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Assuming everything is stored properly cool, it isn't necessary to worry about cleaning the tap line in between pours, even if it takes you several months to finish the keg. If beer has sat unmoving in the beverage tubing for an extended period (a couple weeks), that small portion of beer may be stale; in this case I'd just run off the first bit into a ...


Destruction of most microorganisms (whether or not pathogenic) on wounds, clothing, or hard surfaces, through the use of chemicals or heat. See also disinfection and sterilization.


Unless you were planning on heating the juice itself to a high enough temperature to kill anything in it, it's not really going to matter. Any bacteria or wild yeasts present on the inside of the carboy will also be in the juice itself already. If the juice is labeled as having been pasteurized, then it and its container are probably reasonably sanitary ...


I have seen a lot of times that there is a layer of protection, when the ferment is going strong, the pressure of the bubbles actually push any contaminants out of the stopper hole. The layer of foam created by the ferment is also a protection from contaminants. My airlock had the ferment bubbling into the airlock, so I had to take it off and clean it, and ...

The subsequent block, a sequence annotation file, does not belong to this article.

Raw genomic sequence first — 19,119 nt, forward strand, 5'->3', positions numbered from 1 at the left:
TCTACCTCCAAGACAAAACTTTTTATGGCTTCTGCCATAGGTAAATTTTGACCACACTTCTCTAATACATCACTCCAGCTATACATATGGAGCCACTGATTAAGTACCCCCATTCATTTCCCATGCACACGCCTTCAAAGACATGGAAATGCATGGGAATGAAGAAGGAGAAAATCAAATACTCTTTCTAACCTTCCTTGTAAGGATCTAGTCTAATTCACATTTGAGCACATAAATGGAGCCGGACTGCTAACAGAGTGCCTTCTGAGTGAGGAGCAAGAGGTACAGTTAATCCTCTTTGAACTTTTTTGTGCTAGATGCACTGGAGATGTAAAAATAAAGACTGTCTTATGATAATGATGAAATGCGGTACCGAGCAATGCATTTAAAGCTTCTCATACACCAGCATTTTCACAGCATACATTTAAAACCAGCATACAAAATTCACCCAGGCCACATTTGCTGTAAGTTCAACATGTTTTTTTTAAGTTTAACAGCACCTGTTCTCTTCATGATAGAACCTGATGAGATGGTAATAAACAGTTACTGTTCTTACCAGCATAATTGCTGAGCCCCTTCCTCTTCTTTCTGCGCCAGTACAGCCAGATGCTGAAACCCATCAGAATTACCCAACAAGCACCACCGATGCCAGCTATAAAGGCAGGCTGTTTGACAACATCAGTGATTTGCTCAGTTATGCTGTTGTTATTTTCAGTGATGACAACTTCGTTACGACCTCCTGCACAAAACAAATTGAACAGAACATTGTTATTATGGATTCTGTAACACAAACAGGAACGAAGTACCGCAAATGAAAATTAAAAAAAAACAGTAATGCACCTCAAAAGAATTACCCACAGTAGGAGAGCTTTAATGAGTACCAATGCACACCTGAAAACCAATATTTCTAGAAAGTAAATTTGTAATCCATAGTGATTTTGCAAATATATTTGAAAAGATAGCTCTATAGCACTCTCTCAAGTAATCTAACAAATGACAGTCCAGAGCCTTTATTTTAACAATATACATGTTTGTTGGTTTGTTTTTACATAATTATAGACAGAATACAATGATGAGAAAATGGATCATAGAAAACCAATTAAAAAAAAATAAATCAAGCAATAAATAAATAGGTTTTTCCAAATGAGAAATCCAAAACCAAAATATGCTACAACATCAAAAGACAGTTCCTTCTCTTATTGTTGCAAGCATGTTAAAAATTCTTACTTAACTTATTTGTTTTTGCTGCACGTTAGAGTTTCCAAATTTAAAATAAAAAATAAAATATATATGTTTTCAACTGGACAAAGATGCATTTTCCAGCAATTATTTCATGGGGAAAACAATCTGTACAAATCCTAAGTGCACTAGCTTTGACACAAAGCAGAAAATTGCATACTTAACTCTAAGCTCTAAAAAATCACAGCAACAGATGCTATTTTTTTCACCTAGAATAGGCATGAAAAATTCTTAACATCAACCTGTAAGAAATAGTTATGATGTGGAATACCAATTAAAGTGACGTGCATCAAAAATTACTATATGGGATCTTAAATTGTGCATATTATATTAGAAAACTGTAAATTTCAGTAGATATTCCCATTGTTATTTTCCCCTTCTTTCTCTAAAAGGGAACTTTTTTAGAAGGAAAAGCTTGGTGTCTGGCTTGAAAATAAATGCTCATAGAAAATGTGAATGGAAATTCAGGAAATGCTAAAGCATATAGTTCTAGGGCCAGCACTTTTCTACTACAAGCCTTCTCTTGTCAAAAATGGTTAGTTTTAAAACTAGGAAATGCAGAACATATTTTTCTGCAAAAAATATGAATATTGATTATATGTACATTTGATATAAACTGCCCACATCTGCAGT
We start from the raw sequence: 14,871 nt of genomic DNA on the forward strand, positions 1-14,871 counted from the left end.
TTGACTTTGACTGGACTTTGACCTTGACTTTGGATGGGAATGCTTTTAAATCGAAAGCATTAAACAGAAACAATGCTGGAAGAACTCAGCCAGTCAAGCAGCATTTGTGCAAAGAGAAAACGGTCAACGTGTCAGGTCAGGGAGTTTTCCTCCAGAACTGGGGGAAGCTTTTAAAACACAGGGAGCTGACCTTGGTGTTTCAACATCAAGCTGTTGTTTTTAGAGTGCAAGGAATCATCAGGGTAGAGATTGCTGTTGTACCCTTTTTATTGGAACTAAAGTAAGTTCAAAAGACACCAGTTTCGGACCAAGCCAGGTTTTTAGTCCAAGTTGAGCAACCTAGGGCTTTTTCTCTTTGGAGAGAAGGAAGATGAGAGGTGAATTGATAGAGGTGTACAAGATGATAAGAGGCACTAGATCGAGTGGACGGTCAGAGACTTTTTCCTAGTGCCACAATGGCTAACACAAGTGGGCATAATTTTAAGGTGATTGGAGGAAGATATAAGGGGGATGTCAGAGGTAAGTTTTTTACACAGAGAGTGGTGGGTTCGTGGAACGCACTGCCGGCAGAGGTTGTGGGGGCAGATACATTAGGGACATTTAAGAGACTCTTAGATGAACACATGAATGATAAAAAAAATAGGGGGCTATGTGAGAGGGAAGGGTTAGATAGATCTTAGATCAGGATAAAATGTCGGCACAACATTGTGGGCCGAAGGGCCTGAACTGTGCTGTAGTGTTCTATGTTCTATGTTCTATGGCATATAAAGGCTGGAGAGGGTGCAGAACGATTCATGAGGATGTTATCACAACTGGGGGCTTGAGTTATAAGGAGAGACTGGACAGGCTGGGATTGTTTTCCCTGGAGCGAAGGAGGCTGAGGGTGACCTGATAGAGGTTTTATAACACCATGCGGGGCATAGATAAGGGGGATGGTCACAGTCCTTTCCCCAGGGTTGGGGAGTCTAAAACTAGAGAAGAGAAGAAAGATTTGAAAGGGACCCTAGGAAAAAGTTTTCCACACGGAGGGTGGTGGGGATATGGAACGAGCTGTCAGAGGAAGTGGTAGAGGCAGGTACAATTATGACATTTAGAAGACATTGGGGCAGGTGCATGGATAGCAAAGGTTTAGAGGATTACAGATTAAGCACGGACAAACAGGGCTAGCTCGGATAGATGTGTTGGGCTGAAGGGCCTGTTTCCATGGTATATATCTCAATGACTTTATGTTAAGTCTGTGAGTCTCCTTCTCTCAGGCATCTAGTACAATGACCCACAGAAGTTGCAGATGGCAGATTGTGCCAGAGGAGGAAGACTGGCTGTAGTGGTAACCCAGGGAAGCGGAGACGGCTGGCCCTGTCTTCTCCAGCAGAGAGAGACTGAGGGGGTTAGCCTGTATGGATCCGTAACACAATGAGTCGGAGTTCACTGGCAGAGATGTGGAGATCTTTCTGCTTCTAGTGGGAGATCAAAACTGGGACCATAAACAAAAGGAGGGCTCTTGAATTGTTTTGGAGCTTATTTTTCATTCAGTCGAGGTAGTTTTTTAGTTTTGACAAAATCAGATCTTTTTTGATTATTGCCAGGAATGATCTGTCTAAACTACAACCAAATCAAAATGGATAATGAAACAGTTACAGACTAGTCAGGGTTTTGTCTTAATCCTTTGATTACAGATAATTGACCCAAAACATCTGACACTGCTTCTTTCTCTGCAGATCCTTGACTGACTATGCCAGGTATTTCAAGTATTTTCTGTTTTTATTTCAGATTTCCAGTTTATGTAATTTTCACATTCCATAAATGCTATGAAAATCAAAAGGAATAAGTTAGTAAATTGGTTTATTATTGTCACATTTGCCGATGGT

You shouldn't be concerned. When you removed the stopper, you didn't allow it to come into contact with a non-sterile (potentially bacteria-ridden) surface, so there was no potential for transfer of bacteria onto it (other than contact with the air, which does not pose a significant risk).


As jsled says you have no worries. You are doing the right things, not touching it or putting it down. If just for a few seconds to check on the brew you'll be fine, also you will gain experience regarding how your brew evolves over time.


No, you don't need to worry about contamination based on what you describe.


It could be that some fermentation is still going on, and the sediment is yeast that, over time, has grown and multiplicated. If that's the case, you should open your bottles before they become timed bombs, which will explode in your cellar. Check if your wine is sparkling (even just a little bit), that gives an indication that fermentation is still occuring ...

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